The other day when I posted a frozen banh chung, @curiouskitkat tweeted that her mom had just made 24 banh tet! She also tweeted a photo of her mom, Hue Thonkily.
To be honest, I’ve never had a store-bought banh chung. My mom always made them and taught me how. So I make the Tet sticky rice cake myself. A detailed recipe is in my first-born, Into the Vietnamese Kitchen, plus I have step-by-step photos of how to wrap banh chung. If you’re doubtful about making them, check out Barbara’s excellent banh chung adventure.
But many people buy them. There’s no shame in that. Vietnamese delis, bakeries and markets have tables of banh chung and banh tet right now. Buy one or two and keep them till this weekend in the fridge to prevent spoilage (before the days of refrigeration, you tied them up and kept them in a well, my mom said).
How to Refresh Banh Chung
Made with sticky rice, fully cooked banh chung hardens in the fridge and freezer (you can freeze them for 12 months!). Regardless of how you keep the sticky rice cake, you should refresh them to allow them to be the best they can be. I keep mine frozen and wrapped in foil and so it’s just a matter of bringing it to room temperature and then boiling it. Store-bought banh chung (or banh tet) lack foil, so for a precautionary measure to guard against rice leaks, wrap it in foil and tie it up with kitchen string.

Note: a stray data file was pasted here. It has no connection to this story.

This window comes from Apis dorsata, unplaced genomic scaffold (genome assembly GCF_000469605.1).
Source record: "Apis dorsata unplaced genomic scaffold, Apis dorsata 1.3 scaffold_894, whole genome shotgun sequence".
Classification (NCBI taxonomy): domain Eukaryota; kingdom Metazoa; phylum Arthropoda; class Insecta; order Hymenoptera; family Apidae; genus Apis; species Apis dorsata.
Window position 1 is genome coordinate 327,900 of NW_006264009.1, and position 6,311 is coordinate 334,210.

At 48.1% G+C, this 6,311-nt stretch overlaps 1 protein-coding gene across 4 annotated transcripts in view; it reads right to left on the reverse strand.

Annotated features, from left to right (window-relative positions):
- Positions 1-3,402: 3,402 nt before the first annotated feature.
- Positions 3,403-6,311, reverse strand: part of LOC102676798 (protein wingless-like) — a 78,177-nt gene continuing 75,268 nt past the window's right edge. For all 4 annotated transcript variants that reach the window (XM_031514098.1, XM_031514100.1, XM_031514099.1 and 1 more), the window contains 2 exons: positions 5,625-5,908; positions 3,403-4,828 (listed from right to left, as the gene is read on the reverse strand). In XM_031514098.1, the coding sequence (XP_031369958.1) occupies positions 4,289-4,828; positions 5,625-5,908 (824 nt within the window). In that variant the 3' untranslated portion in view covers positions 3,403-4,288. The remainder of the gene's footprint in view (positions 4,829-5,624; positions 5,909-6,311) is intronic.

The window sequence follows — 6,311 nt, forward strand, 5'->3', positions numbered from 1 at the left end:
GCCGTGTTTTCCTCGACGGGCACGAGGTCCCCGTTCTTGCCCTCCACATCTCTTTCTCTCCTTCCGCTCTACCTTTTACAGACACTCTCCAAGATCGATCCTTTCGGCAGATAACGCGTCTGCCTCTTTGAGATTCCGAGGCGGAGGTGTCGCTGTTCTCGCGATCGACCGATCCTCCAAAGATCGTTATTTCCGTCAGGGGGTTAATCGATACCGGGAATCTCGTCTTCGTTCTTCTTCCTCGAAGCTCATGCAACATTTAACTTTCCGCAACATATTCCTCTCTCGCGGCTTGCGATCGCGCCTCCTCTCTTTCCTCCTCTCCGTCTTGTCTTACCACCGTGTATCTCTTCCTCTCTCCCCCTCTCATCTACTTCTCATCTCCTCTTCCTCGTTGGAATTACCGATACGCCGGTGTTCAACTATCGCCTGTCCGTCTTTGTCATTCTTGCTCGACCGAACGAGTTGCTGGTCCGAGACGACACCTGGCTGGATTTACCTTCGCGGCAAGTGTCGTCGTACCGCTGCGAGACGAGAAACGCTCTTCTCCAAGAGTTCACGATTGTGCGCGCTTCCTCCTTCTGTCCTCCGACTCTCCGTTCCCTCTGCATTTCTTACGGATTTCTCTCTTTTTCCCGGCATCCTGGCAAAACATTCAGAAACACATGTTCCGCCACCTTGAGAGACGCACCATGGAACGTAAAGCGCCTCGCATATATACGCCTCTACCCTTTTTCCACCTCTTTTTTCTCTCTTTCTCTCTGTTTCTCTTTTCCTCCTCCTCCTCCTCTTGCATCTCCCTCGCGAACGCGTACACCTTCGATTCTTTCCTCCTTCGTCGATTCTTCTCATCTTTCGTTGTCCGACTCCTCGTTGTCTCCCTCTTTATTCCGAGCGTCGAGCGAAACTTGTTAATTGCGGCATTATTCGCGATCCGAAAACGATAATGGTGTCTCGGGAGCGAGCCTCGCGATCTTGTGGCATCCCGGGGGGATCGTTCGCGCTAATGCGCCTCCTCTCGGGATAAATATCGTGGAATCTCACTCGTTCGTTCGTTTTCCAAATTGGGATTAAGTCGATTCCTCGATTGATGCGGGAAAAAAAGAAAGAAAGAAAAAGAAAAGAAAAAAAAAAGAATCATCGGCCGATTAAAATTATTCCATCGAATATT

Put the banh chung in a pot and add water to cover by a good knuckle’s worth (1 ¼ inches). Bring to a boil and then let it bubble away for 30 minutes. Turn the sticky rice cake around the 10-minute mark for even cooking.
Mine are roughly 5 inch square and 3 inches thick. You’ll know yours is refreshed because the cake expands and puffs a bit. If you stick a skewer in the middle, it should go in easily and come out warm. Here’s a temperature test, too.
After boiling, let banh chung rest to cool for about 30 minutes. Weight it down with a large can of tomatoes to compress it. Otherwise, it may not remain intact when you later cut it.
You can eat banh chung warm or at room temperature. Once a banh chung has been cut, you can reheat wedges in the microwave oven, or panfry (see below).